In New York, a federal judge has dismissed a class action lawsuit concerning the use of Agent Orange during the Vietnam War. A group of Vietnamese citizens had accused U.S. chemical companies including Dow and Monsanto of committing war crimes by supplying the military with the chemical agent. During the war the U.S. military sprayed over 3,000 Vietnamese villages with Agent Orange affecting between two and five million people.
In other legal news, the U.S. Court of Appeals in Washington will hear arguments today in a case against Henry Kissinger. The former Secretary of State has been accused of conspiring with military officials in Chile to assassinate a Chilean General named Rene Schneider in 1970. Schneider’s death paved the way for the 1973 military coup led by General Augusto Pinochet. Schneider’s sons brought the suit against Kissinger claiming that declassified government documents show Kissinger’s complicity in their father’s death. Last year a lower court threw out the case but the appeals court will hear arguments today on whether the civil suit should go forward.
In Nashville Tennessee, 30 Muslims from Somalia have been fired from their jobs at a plant run by Dell Computer. The Muslims had insisted they be allowed to take a break from work at sunset to say their daily prayers. Since the time of sunset changes daily, the workers wanted the flexibility to take breaks at different times. The Council on American-Islamic Relations has called on Dell to rehire the workers.
In news from Capitol Hill, members of the Congressional Hispanic Caucus are withholding their party membership dues in protest. According to the newspaper The Hill, the decision was the culmination of several years of frustration with what they view as the Democratic Party’s failure to reach out to Latinos and include them in the decision-making process.
In other news from Capitol Hill, lawmakers led by independent Vermont Congressman Bernie Sanders and Democratic Congresswoman Barbara Lee have re-introduced the "Freedom To Read Protection Act." The legislation would exempt libraries and booksellers from provisions of the USA Patriot Act that allow the federal government to access library or bookstore records without having to get a traditional search warrant. Over 100 members of Congress have co-sponsored the bill.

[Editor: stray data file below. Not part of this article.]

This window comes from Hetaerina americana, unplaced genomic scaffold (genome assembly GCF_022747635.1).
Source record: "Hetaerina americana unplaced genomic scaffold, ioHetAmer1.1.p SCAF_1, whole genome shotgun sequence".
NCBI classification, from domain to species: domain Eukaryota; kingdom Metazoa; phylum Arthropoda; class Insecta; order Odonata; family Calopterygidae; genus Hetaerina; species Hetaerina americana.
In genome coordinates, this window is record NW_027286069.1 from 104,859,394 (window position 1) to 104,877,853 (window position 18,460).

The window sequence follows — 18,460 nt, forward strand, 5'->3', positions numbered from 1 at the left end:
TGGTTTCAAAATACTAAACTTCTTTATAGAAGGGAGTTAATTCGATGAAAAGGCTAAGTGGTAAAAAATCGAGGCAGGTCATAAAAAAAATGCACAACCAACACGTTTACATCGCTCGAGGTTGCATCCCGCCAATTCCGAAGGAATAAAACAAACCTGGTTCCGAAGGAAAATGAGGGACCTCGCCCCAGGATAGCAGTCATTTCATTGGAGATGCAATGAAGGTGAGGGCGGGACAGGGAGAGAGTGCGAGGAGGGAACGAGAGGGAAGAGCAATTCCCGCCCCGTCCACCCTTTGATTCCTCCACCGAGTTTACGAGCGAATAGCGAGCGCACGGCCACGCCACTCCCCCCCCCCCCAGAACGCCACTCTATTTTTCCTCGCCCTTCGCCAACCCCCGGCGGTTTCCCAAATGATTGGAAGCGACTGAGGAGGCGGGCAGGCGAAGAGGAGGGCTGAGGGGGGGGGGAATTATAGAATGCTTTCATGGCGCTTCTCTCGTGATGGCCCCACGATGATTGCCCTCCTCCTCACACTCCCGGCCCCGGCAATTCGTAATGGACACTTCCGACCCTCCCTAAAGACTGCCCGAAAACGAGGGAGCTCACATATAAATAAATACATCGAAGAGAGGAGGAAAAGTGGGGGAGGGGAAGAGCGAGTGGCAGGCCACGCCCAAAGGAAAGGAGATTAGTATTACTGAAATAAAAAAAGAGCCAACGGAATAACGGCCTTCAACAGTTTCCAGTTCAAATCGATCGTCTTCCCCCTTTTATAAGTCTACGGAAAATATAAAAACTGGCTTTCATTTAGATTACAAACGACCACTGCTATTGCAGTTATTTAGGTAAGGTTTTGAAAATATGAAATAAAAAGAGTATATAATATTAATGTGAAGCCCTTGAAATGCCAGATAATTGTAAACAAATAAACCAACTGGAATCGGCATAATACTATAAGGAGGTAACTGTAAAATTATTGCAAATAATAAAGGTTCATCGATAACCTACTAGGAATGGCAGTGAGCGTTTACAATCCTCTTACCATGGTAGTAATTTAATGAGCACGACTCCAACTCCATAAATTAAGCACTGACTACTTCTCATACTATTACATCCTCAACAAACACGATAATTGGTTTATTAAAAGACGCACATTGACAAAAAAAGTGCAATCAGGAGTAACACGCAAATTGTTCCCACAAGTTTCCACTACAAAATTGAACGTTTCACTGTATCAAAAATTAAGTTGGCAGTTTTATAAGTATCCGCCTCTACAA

And two retired New York City police detectives have been arrested for taking part in eight murders of behalf of the Mafia. Prosecutors say that while the two men were working as NYPD detectives, the men were also on the Mafia payroll and routinely funneled secret information about criminal investigations to other members of organized crime. Louis Eppolito and Stephen Caracappa were arrested Thursday in Las Vegas. In one case, in 19 90, prosecutors said the detectives, driving an unmarked police car, pulled over a Mafia captain in Brooklyn and shot him to death for a rival mob figure. In another, in 1986, they flashed their badges and kidnapped a mobster, threw him in the trunk of their car and delivered him to a rival, who tortured and killed him.
We rely on contributions from our viewers and listeners to do our work.
Please do your part today.